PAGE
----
In March 1927 some of her marines were used to protect the docks of the Standard Oil Co. and the Dollar Steamship Line, on the opposite side of the Yangzi to Shanghai.

The Sicard and her squadron were relieved in the summer of 1929 and departed from Yokohama on 22 July 1929, heading east to San Diego, where they arrived on 17 August.

In October 1929 the Sicard joined the Destroyer Squadrons, Battle Fleet. For the next eight years she served with the battle fleet, taking part in the normal life of the fleet – exercises along the west coast, visits to Alasak waters and training duties, as well as some of the Fleet Problems

USS Sicard (DD-346) in Manila Bay USS Sicard (DD-346) in Manila Bay

Between 15 February and 21 June 1930 the Sicard was in the Atlantic, along with the Battle Fleet. She took part in Fleet Problem X in the Caribbean, then visited New York and Hampton Roads to take part in a Presidential Review on 20 May 1930.

From 4 February-15 April 1931 she took part in Fleet Problem XII, which took place in the Canal Zone and involved an attack on the canal.

From 1 February-22 March 1932 she took part in Fleet Problem XIII, which took place in Hawaiian waters.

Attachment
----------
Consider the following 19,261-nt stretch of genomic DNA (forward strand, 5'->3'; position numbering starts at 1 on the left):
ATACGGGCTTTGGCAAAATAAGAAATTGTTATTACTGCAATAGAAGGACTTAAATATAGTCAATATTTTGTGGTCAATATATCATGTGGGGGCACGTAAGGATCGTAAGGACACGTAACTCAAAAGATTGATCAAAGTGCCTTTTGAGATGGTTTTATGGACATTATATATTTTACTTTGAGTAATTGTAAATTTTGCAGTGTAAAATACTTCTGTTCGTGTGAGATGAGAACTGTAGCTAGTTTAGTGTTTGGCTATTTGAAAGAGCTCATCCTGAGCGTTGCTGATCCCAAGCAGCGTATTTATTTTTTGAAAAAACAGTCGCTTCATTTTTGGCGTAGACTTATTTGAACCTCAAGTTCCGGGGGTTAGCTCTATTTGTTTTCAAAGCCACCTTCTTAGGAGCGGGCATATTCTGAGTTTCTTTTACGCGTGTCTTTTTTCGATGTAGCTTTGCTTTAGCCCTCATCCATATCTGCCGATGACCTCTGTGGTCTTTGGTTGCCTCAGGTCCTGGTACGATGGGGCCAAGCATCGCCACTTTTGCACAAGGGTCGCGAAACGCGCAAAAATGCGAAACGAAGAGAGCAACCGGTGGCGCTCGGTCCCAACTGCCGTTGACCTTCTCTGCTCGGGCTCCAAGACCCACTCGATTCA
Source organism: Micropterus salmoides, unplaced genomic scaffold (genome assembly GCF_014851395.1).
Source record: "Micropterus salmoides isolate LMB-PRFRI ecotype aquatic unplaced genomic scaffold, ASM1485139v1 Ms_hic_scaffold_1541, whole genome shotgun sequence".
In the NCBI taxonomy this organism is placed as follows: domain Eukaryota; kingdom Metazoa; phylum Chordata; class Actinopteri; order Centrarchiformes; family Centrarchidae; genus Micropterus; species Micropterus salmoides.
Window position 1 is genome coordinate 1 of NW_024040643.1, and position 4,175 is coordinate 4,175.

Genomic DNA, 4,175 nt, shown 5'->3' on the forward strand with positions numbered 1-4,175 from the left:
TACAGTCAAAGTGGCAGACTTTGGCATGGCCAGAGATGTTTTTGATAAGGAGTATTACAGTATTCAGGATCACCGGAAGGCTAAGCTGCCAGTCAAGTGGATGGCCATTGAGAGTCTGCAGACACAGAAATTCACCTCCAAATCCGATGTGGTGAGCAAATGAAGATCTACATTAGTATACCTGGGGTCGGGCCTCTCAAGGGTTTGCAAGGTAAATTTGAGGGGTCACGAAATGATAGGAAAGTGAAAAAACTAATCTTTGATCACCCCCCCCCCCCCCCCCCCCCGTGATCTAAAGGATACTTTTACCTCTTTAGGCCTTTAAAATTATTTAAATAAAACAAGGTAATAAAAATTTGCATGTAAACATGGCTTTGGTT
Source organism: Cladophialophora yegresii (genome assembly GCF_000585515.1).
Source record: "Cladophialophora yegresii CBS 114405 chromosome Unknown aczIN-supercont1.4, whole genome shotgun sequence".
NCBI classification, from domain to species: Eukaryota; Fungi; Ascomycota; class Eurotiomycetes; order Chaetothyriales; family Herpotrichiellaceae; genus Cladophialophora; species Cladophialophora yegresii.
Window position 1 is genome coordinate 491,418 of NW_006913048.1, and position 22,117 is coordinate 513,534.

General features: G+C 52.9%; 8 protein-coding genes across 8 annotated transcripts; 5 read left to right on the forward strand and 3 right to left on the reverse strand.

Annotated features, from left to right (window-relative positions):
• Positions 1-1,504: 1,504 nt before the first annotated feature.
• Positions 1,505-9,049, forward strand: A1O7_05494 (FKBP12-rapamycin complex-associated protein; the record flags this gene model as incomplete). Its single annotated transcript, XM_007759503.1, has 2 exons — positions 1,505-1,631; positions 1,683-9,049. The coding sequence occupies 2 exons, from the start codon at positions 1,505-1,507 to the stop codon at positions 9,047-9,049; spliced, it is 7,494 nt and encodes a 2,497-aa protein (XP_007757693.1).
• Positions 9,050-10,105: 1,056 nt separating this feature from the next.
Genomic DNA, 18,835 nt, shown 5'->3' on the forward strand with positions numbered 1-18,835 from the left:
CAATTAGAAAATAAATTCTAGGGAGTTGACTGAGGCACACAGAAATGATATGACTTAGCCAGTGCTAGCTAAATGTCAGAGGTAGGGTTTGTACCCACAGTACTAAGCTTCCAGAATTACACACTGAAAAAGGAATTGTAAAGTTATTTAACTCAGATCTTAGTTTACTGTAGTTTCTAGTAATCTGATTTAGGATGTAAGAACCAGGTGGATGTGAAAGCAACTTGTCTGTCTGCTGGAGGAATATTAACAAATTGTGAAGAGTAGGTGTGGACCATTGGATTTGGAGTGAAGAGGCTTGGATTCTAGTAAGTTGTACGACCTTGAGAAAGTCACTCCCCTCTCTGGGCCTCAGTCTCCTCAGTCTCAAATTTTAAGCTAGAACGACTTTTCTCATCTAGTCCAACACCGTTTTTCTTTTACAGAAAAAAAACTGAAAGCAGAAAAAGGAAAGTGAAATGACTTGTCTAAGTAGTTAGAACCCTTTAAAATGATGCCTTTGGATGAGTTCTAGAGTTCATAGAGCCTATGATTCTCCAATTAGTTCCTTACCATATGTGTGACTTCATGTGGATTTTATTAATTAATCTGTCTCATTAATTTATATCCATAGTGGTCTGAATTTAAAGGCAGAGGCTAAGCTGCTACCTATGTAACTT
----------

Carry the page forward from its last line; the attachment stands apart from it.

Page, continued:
From 24 March-1 October 1934 she was part of Rotating Reserve Squadron 20 at San Diego.

On 1 October the Sicard returned to active service, with Destroyer Squadron 4 of the Battle Force.

In May 1935 the Sicard took part in Fleet Problem XVI, which took place around Hawaii. On 12 May she was rammed by the Lea (DD-118) off Diamond Head, Oahu. The bows of the Lea struck the stern of the Sicard, and carried away a large part of the ward room. The Sicard was towed to Pearl Harbor by the Rail (AM-26), where she underwent repairs that kept her out of action until August.

In May 1937 the Sicard went into the Pearl Harbor Navy Yard to be converted into a light minelayer. On 20 June she was reclassified as DM-21. She remained in Hawaiian waters from then until the attack on Pearl Harbor, apart from a visit to the US West Coast for repairs from 20 September-20 December 1937.


On 21 November 1941 the Sicard went into the Pearl Harbor Navy Yard for an overhaul. When the Japanese attacked Pearl Harbor on 7 December she was thus unable to move, and could only fire her .30in machine guns. Some of her crew were sent to the cruiser New Orleans(CA-32) and destroyer Cummings (DD-365) to help man their guns.


The Sicard’s overhaul was completed by 28 January 1942, and she then began a period of anti-submarine patrols in the waters south-west of Oahu. On 1-9 April she laid part of a large defensive minefield at French Frigate Shouals, 500 miles to the north-west of Oahu, to prevent the Japanese fleet using it as a base for another attack on Hawaii. On 10-18 April she set up a Marine radio and surveillance station at Eastern Island in the Midway group.

On 19 June the Sicard left Pearl Harbor heading for Seattle, where she picked up mines. In July she used them to help lay a defensive minefield off Kodiak, Alaska. She then returned to Hawaii, arriving on 27 July. After a spell of local patrols she departed for the Aleutians again on 16 September where she laided another minefield and carried out some patrols. On 22 November she departed for San Francisco where she underwent another overhaul, which was completed by 22 December.